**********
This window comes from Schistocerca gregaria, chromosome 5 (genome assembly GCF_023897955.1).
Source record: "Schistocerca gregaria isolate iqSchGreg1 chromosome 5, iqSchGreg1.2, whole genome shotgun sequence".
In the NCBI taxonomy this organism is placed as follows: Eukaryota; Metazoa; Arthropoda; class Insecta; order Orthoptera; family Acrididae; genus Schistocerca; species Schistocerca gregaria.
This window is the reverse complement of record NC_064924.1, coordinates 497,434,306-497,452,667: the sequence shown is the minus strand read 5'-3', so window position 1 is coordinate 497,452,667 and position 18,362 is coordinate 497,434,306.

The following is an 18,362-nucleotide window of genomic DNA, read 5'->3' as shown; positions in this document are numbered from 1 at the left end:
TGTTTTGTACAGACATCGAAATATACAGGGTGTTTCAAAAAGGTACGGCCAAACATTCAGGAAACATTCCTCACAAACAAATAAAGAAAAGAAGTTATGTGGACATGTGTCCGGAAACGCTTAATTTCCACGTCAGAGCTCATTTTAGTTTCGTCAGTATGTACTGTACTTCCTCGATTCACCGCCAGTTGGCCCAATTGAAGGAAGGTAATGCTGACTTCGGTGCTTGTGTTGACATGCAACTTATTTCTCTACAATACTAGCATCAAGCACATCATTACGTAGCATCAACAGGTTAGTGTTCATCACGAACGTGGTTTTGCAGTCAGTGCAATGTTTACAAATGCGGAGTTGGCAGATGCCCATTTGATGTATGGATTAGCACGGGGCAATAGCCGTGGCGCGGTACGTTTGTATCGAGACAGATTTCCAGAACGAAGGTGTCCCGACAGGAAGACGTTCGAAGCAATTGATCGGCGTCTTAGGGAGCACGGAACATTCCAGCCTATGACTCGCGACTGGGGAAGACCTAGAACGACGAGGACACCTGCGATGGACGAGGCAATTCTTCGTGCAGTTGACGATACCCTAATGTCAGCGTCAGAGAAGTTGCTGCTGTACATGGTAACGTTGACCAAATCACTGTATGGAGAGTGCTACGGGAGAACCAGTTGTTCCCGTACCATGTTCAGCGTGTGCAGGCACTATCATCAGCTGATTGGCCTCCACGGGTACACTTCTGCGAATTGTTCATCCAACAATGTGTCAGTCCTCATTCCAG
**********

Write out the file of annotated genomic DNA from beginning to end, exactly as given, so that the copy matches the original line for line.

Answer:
This window comes from Schistocerca gregaria, chromosome 5 (genome assembly GCF_023897955.1).
Source record: "Schistocerca gregaria isolate iqSchGreg1 chromosome 5, iqSchGreg1.2, whole genome shotgun sequence".
In the NCBI taxonomy this organism is placed as follows: Eukaryota; Metazoa; Arthropoda; class Insecta; order Orthoptera; family Acrididae; genus Schistocerca; species Schistocerca gregaria.
This window is the reverse complement of record NC_064924.1, coordinates 497,434,306-497,452,667: the sequence shown is the minus strand read 5'-3', so window position 1 is coordinate 497,452,667 and position 18,362 is coordinate 497,434,306.

The following is an 18,362-nucleotide window of genomic DNA, read 5'->3' as shown; positions in this document are numbered from 1 at the left end:
TGTTTTGTACAGACATCGAAATATACAGGGTGTTTCAAAAAGGTACGGCCAAACATTCAGGAAACATTCCTCACAAACAAATAAAGAAAAGAAGTTATGTGGACATGTGTCCGGAAACGCTTAATTTCCACGTCAGAGCTCATTTTAGTTTCGTCAGTATGTACTGTACTTCCTCGATTCACCGCCAGTTGGCCCAATTGAAGGAAGGTAATGCTGACTTCGGTGCTTGTGTTGACATGCAACTTATTTCTCTACAATACTAGCATCAAGCACATCATTACGTAGCATCAACAGGTTAGTGTTCATCACGAACGTGGTTTTGCAGTCAGTGCAATGTTTACAAATGCGGAGTTGGCAGATGCCCATTTGATGTATGGATTAGCACGGGGCAATAGCCGTGGCGCGGTACGTTTGTATCGAGACAGATTTCCAGAACGAAGGTGTCCCGACAGGAAGACGTTCGAAGCAATTGATCGGCGTCTTAGGGAGCACGGAACATTCCAGCCTATGACTCGCGACTGGGGAAGACCTAGAACGACGAGGACACCTGCGATGGACGAGGCAATTCTTCGTGCAGTTGACGATACCCTAATGTCAGCGTCAGAGAAGTTGCTGCTGTACATGGTAACGTTGACCAAATCACTGTATGGAGAGTGCTACGGGAGAACCAGTTGTTCCCGTACCATGTTCAGCGTGTGCAGGCACTATCATCAGCTGATTGGCCTCCACGGGTACACTTCTGCGAATTGTTCATCCAACAATGTGTCAGTCCTCATTCCAG